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LYNN – Going against the wishes of the top three elected officials in the city, who want the Lynn Public Library named for former Mayor Patrick J. McManus, the Lynn Public Library Trustees voted against considering naming the library for anyone.
As it turns out, however, the trustees’ vote may not be the final chapter in this saga.
Mayor Thomas M. McGee, City Council President Darren Cyr and Council Vice President Buzzy Barton are on the record as being in favor of honoring the late mayor by adding his name to the North Common Street building.
According to library trustees vice chair Rolf Flor, the board, at its Nov. 26 meeting, ultimately voted, 4-2, against considering adding anyone’s name to the building. As it turns out, that vote is invalid, according to the city’s law department.
Assistant City Solicitor James Lamanna said that according to Massachusetts law, six votes are required to approve or reject any proposal put before the library board. City bylaws state the board should have 11 trustees but only eight seats were filled at the time of the vote. One trustee was absent on Nov. 26 and Chairman William Conway said he only votes to break ties.
Edward Lynch, Judith Weber, Andrea Williams, and now-former trustee Richard Wood, voted against considering adding anyone’s name to the library, while Flor and Joseph Smart voted that they would consider naming it for someone.
“This is something Pat really wanted. It’s a perfect idea,” said Barton.
“Pat realized the library is a key city resource and he made a commitment to it,” said McGee.
The matter first came up last summer when there was a proposal to name the library for McManus, who holds the distinction of being the longest consecutive-serving mayor in the city’s history. McManus, who graduated from Bowdoin and Boston College Law School, was also a certified public accountant who held the corner office from 1992 to 2001.
Ted Grant, publisher of The Item, and Attorney Stephen Smith, who headed the city’s Department of Public Works and Lynn Water & Sewer Commission under McManus, both made the case for naming the historic stone building for McManus at a library trustees meeting.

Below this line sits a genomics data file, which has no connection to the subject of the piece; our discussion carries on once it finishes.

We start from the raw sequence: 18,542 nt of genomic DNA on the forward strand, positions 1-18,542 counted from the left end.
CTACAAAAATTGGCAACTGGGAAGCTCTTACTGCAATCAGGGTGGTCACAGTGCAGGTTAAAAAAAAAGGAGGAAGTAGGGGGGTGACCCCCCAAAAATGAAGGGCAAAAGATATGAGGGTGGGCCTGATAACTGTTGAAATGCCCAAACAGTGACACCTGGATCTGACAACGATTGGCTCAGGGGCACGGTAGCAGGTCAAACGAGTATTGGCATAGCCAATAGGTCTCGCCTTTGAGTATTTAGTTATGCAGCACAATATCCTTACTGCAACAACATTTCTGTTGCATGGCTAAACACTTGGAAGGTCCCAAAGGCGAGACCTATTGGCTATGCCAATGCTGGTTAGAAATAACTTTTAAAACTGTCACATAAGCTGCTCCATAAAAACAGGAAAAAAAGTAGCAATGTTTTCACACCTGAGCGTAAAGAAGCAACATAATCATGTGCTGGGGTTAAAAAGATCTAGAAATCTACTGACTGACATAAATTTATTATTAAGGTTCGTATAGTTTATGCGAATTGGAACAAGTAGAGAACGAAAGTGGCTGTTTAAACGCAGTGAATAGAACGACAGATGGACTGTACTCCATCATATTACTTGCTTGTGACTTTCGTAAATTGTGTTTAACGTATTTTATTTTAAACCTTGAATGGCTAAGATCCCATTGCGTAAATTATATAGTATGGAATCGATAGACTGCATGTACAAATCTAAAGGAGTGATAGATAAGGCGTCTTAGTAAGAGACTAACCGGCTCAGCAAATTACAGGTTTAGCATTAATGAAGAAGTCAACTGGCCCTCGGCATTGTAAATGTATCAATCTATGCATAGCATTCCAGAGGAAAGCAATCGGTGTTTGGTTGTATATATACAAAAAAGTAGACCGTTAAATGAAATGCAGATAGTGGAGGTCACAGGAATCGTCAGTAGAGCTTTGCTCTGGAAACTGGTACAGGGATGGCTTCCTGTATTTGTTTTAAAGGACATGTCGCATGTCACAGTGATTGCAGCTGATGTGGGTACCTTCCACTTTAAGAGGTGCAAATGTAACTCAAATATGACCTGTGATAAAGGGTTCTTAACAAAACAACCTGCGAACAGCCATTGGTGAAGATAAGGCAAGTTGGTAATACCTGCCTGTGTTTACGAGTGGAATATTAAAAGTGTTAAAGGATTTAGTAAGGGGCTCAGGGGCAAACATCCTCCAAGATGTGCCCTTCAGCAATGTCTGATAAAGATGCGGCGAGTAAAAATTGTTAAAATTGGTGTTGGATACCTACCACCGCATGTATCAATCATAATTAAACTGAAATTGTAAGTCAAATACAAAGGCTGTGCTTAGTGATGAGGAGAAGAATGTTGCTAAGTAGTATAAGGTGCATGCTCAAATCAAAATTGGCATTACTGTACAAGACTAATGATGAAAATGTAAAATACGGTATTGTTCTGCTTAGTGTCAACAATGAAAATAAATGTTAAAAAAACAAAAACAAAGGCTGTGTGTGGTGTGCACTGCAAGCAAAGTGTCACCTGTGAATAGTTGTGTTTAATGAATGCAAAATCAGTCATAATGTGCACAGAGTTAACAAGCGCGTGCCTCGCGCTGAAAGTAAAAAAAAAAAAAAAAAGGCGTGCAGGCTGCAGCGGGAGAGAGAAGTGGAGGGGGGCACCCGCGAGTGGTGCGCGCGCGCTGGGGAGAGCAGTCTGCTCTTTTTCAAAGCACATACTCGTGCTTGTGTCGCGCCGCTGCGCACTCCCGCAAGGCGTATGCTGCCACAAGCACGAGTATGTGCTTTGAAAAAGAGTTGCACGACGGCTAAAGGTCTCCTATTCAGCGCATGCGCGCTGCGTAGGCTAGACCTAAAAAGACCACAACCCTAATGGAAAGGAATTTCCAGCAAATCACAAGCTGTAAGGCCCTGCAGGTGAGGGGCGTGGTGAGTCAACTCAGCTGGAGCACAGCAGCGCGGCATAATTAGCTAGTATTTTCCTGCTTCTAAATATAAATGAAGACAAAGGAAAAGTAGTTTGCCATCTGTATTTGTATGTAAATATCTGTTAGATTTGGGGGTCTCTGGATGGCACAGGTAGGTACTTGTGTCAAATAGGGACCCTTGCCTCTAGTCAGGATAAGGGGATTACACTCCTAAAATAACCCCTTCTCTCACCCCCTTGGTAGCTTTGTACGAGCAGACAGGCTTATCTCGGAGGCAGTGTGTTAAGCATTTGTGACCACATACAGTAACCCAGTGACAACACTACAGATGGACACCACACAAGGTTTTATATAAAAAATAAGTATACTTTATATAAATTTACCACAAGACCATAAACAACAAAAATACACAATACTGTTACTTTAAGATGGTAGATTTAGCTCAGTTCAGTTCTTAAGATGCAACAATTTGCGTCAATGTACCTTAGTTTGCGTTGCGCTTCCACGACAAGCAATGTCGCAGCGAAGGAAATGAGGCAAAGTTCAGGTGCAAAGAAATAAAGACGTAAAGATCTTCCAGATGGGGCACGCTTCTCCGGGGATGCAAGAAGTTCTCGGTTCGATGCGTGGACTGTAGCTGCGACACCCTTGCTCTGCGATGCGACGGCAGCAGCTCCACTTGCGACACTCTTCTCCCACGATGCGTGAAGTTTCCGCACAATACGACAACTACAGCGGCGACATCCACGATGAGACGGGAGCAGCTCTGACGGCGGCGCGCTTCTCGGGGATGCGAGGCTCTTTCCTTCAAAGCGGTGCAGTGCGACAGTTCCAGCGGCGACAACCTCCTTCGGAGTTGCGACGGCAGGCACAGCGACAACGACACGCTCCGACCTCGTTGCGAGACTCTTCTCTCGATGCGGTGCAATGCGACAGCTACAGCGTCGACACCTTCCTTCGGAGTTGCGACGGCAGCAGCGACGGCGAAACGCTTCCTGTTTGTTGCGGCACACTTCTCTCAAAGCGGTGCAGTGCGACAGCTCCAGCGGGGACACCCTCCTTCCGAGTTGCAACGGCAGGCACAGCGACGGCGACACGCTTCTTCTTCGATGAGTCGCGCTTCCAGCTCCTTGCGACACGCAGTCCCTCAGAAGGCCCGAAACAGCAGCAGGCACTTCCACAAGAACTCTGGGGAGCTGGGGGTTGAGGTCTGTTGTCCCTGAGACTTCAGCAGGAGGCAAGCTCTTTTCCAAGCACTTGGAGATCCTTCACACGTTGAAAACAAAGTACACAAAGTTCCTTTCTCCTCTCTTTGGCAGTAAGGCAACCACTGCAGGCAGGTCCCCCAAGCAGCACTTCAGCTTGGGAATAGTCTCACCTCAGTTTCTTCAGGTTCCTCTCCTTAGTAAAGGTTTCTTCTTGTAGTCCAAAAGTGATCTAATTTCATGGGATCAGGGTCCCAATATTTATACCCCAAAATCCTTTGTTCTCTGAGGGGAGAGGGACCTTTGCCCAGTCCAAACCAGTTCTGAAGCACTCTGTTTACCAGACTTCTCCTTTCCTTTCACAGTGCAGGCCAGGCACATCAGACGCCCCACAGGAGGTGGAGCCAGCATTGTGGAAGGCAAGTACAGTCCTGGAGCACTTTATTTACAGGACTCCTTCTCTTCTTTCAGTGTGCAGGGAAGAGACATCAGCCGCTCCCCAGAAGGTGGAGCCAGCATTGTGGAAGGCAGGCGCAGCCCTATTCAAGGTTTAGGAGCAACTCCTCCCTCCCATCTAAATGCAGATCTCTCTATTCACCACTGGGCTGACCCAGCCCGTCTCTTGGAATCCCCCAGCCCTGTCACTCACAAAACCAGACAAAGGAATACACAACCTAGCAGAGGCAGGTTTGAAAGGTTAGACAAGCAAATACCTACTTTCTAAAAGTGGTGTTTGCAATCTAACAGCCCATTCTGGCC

At a subsequent meeting, McGee, Cyr and Barton all spoke in favor of the proposal. Cyr noted how McManus increased library staffing to ensure branch libraries remained open in the 1990s.
“We thought it would be a good fit for all the things Pat did for the city,” said Cyr, who added that naming the library for McManus could help jumpstart an effort to raise funds necessary for library renovations.
Flor said he did not know McManus personally, as he moved to Lynn after the former mayor left office, but he was swayed by arguments made by those who spoke in favor of the proposal.
Naming the library after a popular mayor who “made important contributions to the city,” Flor said, could bring more recognition and monetary support for the library.
Conway, an 18-year trustee who has served as board chairman for five years, said he would have voted against considering a name change had he not abstained. Conway is a retired deputy fire chief who served on the Fire Department during McManus’ tenure as mayor.
Weber declined to comment on her vote. Trustees Williams, Smart, Lynch, and Valles Barefield did not return calls from The Item.
Head Librarian Theresa Hurley said that since the minutes from that meeting have not been approved, and therefore not entered into the public record, she could not comment on the matter.
There is precedent in the city for naming libraries. Now-closed branch libraries included the former Shute branch on Parrott Street named after library benefactor Elizabeth Shute; the Haywood branch outside Wyoma Square named for librarian Dorothy C. Haywood; and the former Houghton branch off of Western Avenue named for John C. Houghton, city librarian from 1877-1904.
Cyr and Barton think the trustees will revisit the naming issue.
Item reporters Gayla Cawley, Thor Jourgensen and Steve Krause contributed to this report.